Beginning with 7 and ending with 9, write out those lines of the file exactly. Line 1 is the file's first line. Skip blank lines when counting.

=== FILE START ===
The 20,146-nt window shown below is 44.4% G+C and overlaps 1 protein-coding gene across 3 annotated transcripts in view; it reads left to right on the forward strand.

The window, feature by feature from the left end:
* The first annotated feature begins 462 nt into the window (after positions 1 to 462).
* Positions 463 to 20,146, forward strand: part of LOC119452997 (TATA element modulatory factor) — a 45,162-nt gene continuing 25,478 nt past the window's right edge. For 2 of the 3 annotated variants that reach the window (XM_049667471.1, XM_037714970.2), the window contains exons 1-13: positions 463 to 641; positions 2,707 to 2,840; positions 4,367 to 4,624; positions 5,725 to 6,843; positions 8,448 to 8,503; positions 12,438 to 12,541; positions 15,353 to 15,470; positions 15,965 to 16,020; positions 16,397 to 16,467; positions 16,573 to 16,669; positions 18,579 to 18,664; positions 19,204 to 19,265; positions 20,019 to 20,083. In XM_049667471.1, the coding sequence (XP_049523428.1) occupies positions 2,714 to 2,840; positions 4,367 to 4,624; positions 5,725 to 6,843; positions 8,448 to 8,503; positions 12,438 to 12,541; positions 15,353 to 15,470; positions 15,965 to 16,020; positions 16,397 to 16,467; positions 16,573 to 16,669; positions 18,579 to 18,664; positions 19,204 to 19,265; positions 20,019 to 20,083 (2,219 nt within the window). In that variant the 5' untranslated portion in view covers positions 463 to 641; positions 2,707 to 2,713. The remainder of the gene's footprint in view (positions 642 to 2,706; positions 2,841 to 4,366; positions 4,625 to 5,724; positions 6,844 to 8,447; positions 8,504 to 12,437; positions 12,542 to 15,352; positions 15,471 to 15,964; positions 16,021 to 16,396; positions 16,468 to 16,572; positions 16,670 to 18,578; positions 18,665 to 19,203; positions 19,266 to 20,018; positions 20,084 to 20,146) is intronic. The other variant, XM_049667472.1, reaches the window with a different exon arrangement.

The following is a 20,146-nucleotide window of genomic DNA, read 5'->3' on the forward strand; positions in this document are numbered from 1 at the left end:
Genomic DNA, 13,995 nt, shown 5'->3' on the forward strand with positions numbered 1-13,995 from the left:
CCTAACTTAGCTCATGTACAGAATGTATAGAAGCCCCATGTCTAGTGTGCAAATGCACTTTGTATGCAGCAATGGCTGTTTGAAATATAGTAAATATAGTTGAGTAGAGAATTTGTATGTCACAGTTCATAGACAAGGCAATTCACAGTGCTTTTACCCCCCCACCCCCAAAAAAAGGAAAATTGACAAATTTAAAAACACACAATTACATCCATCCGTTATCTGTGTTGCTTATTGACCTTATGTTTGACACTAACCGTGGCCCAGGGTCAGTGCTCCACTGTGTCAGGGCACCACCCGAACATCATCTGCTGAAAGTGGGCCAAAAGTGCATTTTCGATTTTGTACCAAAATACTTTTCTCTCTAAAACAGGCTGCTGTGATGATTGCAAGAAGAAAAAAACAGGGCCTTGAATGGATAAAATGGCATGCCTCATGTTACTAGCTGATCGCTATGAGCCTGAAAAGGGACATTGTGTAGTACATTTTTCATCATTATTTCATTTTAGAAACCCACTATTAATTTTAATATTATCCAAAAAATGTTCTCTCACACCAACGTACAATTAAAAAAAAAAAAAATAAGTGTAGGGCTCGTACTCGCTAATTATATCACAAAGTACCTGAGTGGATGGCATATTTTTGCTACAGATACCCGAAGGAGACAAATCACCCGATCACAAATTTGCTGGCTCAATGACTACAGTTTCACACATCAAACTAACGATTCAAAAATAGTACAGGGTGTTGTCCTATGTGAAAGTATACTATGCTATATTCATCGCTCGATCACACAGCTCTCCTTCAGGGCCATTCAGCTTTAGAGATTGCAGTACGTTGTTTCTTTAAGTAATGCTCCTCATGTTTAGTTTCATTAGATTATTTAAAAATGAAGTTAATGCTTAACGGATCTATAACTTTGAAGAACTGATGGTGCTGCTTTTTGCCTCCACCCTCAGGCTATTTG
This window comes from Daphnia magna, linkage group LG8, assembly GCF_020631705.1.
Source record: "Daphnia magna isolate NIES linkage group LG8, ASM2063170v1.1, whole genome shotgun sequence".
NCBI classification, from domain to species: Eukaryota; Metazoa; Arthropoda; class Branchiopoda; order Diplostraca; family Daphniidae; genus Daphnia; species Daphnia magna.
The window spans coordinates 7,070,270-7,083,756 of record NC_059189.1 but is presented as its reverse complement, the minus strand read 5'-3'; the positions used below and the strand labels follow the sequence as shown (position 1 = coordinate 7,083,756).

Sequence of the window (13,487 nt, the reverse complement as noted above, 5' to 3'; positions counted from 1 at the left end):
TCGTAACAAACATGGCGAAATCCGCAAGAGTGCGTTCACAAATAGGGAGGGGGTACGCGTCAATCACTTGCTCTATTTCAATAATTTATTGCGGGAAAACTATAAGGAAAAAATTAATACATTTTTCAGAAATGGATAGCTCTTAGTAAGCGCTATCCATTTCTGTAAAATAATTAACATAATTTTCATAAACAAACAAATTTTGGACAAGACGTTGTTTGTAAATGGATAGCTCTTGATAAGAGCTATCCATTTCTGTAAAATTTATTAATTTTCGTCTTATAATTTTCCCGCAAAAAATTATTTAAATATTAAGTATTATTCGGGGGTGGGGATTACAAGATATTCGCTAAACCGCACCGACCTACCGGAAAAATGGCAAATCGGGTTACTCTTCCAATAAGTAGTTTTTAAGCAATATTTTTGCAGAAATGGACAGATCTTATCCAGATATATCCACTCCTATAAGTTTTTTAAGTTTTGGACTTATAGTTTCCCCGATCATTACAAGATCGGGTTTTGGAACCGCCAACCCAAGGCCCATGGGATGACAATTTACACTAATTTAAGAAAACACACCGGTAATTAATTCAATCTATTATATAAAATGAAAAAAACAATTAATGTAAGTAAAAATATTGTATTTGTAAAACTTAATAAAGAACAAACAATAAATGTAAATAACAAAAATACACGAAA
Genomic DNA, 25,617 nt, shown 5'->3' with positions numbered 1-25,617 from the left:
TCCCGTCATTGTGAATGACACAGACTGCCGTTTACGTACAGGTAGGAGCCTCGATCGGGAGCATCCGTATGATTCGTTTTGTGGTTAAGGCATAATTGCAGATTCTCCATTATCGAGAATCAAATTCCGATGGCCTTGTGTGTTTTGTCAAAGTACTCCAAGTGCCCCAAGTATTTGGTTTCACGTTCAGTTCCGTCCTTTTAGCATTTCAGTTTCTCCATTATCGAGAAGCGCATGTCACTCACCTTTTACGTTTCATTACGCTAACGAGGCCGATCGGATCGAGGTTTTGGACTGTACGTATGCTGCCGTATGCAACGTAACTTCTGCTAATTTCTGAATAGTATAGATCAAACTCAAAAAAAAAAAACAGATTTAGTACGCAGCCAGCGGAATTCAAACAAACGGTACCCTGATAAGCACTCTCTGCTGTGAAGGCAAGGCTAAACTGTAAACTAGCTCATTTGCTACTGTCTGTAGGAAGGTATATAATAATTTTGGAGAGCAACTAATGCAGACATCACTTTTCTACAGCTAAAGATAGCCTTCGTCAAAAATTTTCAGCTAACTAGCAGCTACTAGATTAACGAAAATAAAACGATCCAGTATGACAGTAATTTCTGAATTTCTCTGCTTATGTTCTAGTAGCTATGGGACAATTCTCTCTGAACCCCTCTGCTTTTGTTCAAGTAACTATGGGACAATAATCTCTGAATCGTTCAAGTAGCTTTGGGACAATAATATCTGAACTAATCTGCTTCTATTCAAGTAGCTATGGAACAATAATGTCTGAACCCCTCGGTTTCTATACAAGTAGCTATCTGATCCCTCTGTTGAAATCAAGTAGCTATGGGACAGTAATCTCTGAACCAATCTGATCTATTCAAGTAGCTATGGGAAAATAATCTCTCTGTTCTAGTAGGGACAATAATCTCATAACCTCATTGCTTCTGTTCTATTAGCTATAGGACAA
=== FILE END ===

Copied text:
CCTAACTTAGCTCATGTACAGAATGTATAGAAGCCCCATGTCTAGTGTGCAAATGCACTTTGTATGCAGCAATGGCTGTTTGAAATATAGTAAATATAGTTGAGTAGAGAATTTGTATGTCACAGTTCATAGACAAGGCAATTCACAGTGCTTTTACCCCCCCACCCCCAAAAAAAGGAAAATTGACAAATTTAAAAACACACAATTACATCCATCCGTTATCTGTGTTGCTTATTGACCTTATGTTTGACACTAACCGTGGCCCAGGGTCAGTGCTCCACTGTGTCAGGGCACCACCCGAACATCATCTGCTGAAAGTGGGCCAAAAGTGCATTTTCGATTTTGTACCAAAATACTTTTCTCTCTAAAACAGGCTGCTGTGATGATTGCAAGAAGAAAAAAACAGGGCCTTGAATGGATAAAATGGCATGCCTCATGTTACTAGCTGATCGCTATGAGCCTGAAAAGGGACATTGTGTAGTACATTTTTCATCATTATTTCATTTTAGAAACCCACTATTAATTTTAATATTATCCAAAAAATGTTCTCTCACACCAACGTACAATTAAAAAAAAAAAAAATAAGTGTAGGGCTCGTACTCGCTAATTATATCACAAAGTACCTGAGTGGATGGCATATTTTTGCTACAGATACCCGAAGGAGACAAATCACCCGATCACAAATTTGCTGGCTCAATGACTACAGTTTCACACATCAAACTAACGATTCAAAAATAGTACAGGGTGTTGTCCTATGTGAAAGTATACTATGCTATATTCATCGCTCGATCACACAGCTCTCCTTCAGGGCCATTCAGCTTTAGAGATTGCAGTACGTTGTTTCTTTAAGTAATGCTCCTCATGTTTAGTTTCATTAGATTATTTAAAAATGAAGTTAATGCTTAACGGATCTATAACTTTGAAGAACTGATGGTGCTGCTTTTTGCCTCCACCCTCAGGCTATTTG
This window comes from Daphnia magna, linkage group LG8, assembly GCF_020631705.1.
Source record: "Daphnia magna isolate NIES linkage group LG8, ASM2063170v1.1, whole genome shotgun sequence".